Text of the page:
Why is Mast Cell Tumor Common in Some Dog Breeds?

Dogs are great pets to have because of how they are usually very hardy animals when compared to other domesticated pets. Most dogs, if given the proper care since the early stages of their lives, will most likely live for more than a decade healthily. But, just like humans, they too are prone to illnesses and health conditions that can prove to be fatal. Some of those are tumors.

Among the different types of tumors that dogs suffer from, mast cell tumor is quite common. In fact, there are some dogs that are actually more prone to it than other breeds are. But for us to find out why, let us learn more about what a mast cell tumor is, how it affects your dog, and how you can manage or even treat this condition to lengthen your pet’s lifespan.

Mast cells are white blood cells

Before we get to learn anything else, we must know what a mast cell is. Mast cells are actually certain types of blood cells that can be found in many parts of the body. What makes them different from the regular blood cell that acts as the body’s natural defense system is that mast cells have a more specific role. Instead of being all-around white blood cells, these mast cells are actually allergy cells that have a role in how the dog responds to certain allergies.

When your dog is exposed to certain allergens, mast cells respond by releasing chemicals that are known to cause the allergic reactions we know of such as sneezing, itchiness, and runniness in the eyes or also in the nose. One of those chemical compounds is histamine, which is responsible for the most common types of allergic reactions. When it is released in large amounts, histamine can trigger dangerous reactions such as anaphylaxis. That is why most medicines made to treat allergies are antihistamines. 

Mast cell tumor is a type of tumor that is composed of those mast cells

We are going to be stating the obvious here, but mast cell tumors are tumors that are logically composed of mast cells that have mutated just as other types of cancers or tumors are caused by certain cells that have also mutated. Mast cells actually reside in connective tissues in the body, such as those in the nerves, which are quite close to external surfaces such as the skin. That why a dog suffering from mast cell tumors commonly has masses in the skin. But mas cell tumors can also affect other parts of the dog, such as its bone marrow or intestine.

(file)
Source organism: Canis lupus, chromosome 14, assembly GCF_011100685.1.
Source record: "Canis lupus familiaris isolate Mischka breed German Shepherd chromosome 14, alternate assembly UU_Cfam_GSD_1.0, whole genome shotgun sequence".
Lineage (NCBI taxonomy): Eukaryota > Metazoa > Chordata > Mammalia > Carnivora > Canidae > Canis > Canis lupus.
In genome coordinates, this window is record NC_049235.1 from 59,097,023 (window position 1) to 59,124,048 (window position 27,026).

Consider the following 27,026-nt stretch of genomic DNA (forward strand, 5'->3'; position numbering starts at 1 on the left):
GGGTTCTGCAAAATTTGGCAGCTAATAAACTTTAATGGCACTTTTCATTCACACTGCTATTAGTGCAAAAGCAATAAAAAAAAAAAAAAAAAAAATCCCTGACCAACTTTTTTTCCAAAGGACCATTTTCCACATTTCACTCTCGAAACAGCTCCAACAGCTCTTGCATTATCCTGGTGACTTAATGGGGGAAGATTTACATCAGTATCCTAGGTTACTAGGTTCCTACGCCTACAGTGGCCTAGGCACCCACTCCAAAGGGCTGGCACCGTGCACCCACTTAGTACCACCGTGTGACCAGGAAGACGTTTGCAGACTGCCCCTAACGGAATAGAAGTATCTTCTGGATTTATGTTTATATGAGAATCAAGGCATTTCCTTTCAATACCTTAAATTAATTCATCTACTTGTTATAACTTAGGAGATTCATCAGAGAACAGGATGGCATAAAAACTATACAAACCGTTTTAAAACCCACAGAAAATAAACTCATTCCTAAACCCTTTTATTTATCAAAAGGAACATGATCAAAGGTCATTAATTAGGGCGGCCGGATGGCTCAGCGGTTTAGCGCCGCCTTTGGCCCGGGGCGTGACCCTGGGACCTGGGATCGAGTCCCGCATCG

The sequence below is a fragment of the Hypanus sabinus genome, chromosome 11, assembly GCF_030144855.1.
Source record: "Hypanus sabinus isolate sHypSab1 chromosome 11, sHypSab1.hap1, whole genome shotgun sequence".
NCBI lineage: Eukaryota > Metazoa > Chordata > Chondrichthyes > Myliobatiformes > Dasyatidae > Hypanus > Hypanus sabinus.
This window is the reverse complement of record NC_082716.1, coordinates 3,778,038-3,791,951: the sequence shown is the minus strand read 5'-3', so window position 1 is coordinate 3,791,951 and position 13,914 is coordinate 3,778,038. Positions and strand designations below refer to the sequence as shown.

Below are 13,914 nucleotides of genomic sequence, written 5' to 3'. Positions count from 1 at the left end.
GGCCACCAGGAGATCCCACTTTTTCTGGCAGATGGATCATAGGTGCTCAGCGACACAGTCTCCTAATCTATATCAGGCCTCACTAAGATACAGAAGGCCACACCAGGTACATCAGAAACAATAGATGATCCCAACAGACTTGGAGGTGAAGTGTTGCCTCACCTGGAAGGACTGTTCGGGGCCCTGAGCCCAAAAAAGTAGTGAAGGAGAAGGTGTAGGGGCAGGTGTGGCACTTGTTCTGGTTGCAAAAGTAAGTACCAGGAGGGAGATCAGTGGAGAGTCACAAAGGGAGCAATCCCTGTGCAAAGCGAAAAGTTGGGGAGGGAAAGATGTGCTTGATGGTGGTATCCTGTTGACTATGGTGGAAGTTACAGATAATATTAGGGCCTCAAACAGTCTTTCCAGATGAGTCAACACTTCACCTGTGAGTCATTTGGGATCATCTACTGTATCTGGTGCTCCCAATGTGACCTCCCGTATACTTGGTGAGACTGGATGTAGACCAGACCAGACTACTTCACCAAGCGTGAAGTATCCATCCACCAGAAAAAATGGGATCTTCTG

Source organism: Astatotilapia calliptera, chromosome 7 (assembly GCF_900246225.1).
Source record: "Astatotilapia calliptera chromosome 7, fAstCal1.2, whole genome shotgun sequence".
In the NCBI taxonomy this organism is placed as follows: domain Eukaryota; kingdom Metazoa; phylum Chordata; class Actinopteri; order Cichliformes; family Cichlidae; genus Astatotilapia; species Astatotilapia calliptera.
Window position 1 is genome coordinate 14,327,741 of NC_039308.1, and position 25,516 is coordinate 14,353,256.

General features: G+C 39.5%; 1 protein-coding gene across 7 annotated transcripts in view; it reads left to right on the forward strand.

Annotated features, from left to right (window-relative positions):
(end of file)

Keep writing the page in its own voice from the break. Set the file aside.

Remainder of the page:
Some breed are more prone to mast cell tumor than others

As mentioned in the introduction, there are breeds of dogs that are more prone to mast cell tumors than others are. Such breeds include Bulldogs, Pugs, Boxers, Terriers, Golden Retrievers, Labrador Retrievers, Beagles, and Bull Mastiffs. But the breed that usually has a higher risk of suffering from mast cell tumors is the Bernese Mountain Dog. Meanwhile, dog breeds such as Pugs, Bulldogs, and Boxers develop mast cell tumors that are not as aggressive as the ones you see in other breeds. Labrador retrievers tend to suffer from a more dangerous type of mast cell tumor.

Genetic Lottery

If you are wondering why some dog breeds are more prone to suffering from mast cell tumors, the easiest answer to that is that this disease can be congenital in the sense that certain dog breeds naturally suffer from it due to their genetic makeup. 

Pure breeds such as Pugs, Bulldogs, Labradors, and the other breeds mentioned in the previous item have been bred for hundreds or even thousands of years from pure bloodlines that are not as diverse as ones you see in other dog breeds. As such, if some of their far-off ancestors suffered from mast cell tumors, there is a chance that such a trait will easily pass off to the next generation and again to the following generations if they are bred with other dogs that are also prone to this condition. In the case of the Bernese Mountain Dog, it is more prone to this condition precisely because of how narrow its ancestral tree is.